· Acceptance condition
Under Swiss takeover law it is normally permissible to make the offer conditional upon at least 66 ⅔% of the voting shares being tendered. If the offeror already holds a significant stake or has secured undertakings from significant shareholders, the Takeover Board may accept a higher threshold, though absent extraordinary circumstances the Takeover Board will normally not accept a threshold of 90%. Under Swiss corporate law a shareholder holding 2/3 of all voting rights will have full control over the shareholders meeting and the composition of the board of directors; however, to do a squeeze-out merger the offeror will need 90% of the voting rights.
Importantly, Swiss tender offer allows an offeror to waive any or all offer conditions at any time. Therefore, if the threshold of 66 ⅔% of the voting rights has not been reached, the offeror may nevertheless declare the offer unconditional. Once the offer has been declared unconditional, an additional 10 days acceptance period will start.
In practice, due to the above described particularities, shareholders will normally tender their shares latest during the additional acceptance period, failing which they face the risk of de-listing, squeeze-out merger and, potentially, very significant tax disadvantages. This is evidenced by the fact that the average success rate of public tender offers in Switzerland (leaving aside special cases) is above 90%.
2. PIPEs involving the issuance of new shares of a listed company
In case that a PIPE transaction involves the issuance of new shares in a Swiss listed company the following points are noteworthy:
· Authorized capital
Under Swiss law listed companies can issue new shares out of so-called "authorized capital". Authorized capital means capital, which has not yet been issued but in respect of which the shareholders meeting has resolved (with a two thirds majority of the shares represented at the meeting) to authorize the board of directors to issue new shares without further shareholder approval. Such authorized capital may not exceed 50% of the issued and outstanding share capital. In addition, authorized capital must be issued within a maximum of two years failing which the authorization will expire. Existing shareholders retain a pre-emptive right if new shares are actually issued out of authorized capital, provided that the board may exclude such pre-emptive rights for valid reasons if such reasons have been specifically reserved in the articles of association (e.g. "bringing in a strategic investor", "financing an acquisition"). Unlike other jurisdictions, in Switzerland pre-emptive rights cannot simply be excluded on the basis that the new shares represent less than a certain percentage (e.g. 10%) of the outstanding shares.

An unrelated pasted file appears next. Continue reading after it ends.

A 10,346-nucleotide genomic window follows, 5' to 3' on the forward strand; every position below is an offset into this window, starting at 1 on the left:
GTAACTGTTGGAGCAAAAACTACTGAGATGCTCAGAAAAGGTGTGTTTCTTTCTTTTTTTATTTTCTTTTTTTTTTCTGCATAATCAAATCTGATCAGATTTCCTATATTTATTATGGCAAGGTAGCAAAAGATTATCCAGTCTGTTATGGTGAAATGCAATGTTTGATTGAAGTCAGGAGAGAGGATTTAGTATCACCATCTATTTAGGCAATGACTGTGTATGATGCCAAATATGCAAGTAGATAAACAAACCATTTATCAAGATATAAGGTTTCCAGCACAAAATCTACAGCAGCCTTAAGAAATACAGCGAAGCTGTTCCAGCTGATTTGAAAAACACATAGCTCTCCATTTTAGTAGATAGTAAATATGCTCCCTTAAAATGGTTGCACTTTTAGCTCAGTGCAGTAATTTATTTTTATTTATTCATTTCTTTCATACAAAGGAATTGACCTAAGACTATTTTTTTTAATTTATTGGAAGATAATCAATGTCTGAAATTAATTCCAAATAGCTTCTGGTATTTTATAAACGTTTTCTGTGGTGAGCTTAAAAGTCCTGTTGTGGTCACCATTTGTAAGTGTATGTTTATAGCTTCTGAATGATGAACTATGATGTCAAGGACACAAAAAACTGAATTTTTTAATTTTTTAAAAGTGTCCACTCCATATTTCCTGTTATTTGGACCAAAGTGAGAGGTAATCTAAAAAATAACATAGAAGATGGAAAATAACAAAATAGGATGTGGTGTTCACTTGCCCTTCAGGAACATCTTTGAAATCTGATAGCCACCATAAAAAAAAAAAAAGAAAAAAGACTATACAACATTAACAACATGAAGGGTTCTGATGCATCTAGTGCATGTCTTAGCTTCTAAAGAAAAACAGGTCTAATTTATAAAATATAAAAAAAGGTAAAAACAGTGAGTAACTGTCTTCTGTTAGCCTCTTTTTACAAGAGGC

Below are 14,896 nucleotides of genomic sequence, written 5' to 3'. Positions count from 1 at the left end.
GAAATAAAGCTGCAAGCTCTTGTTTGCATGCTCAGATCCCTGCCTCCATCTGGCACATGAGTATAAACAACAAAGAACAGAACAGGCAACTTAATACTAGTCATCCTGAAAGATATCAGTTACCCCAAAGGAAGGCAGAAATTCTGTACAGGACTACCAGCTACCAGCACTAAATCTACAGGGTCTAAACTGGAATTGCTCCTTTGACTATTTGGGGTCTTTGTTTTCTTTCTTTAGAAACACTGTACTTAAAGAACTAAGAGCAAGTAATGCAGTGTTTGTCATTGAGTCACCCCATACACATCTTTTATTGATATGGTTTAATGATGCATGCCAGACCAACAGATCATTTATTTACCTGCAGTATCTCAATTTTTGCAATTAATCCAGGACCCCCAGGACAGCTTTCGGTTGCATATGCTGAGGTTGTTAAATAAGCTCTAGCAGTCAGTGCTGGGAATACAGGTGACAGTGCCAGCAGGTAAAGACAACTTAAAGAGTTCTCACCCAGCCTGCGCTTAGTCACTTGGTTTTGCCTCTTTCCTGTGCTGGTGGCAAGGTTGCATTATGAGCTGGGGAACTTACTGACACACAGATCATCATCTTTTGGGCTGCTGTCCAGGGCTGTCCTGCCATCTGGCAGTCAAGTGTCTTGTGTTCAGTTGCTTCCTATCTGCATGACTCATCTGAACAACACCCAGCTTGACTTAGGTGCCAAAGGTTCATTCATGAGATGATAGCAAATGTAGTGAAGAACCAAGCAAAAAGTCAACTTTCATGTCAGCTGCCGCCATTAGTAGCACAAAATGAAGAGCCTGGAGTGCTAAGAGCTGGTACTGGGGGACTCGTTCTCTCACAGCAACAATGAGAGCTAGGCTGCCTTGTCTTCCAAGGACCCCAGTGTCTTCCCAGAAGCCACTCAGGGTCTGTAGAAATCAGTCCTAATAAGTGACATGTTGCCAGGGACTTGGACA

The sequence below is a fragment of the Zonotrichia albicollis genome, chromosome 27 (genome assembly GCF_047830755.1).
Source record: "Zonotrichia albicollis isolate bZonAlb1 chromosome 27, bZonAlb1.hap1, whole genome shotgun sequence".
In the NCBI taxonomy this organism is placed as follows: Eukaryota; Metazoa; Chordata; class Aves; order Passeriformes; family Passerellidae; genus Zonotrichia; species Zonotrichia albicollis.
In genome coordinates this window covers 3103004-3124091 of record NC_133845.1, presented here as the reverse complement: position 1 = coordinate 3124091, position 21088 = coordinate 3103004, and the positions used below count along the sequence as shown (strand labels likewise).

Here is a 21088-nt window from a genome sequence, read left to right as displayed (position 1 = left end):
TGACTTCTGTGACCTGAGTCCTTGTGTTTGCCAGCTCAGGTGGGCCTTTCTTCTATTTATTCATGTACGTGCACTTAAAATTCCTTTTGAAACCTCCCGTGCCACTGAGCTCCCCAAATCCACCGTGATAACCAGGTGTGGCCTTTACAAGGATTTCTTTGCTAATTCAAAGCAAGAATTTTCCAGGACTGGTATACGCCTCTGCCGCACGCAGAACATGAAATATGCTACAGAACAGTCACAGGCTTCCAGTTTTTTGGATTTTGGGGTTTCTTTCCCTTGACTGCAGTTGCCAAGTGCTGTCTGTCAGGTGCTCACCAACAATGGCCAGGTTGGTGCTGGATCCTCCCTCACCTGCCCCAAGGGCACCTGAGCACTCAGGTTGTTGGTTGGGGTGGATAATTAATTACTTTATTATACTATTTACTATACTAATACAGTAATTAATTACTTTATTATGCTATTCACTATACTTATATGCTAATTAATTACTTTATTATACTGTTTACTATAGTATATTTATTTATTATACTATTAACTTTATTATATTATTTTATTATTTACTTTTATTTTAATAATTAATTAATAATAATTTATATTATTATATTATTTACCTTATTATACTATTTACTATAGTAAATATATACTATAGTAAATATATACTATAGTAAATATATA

· Conditional capital
Swiss listed companies can further issue new shares out of so-called "conditional capital", which may be used to source shares in connection with convertible loans and warrants. For this the shareholders meeting must resolve (with a two thirds majority of the shares represented) on the creation conditional capital in the articles of association. Like authorized capital, conditional capital may not exceed 50% of the issued capital (art. 653a CO) and existing shareholders have pre-emptive rights on instruments tied to conditional capital which can be excluded for valid reasons set out in the articles of association (art. 653c para. 2 CO). Conditional capital is the appropriate means for PIPE transactions involving option or conversion rights.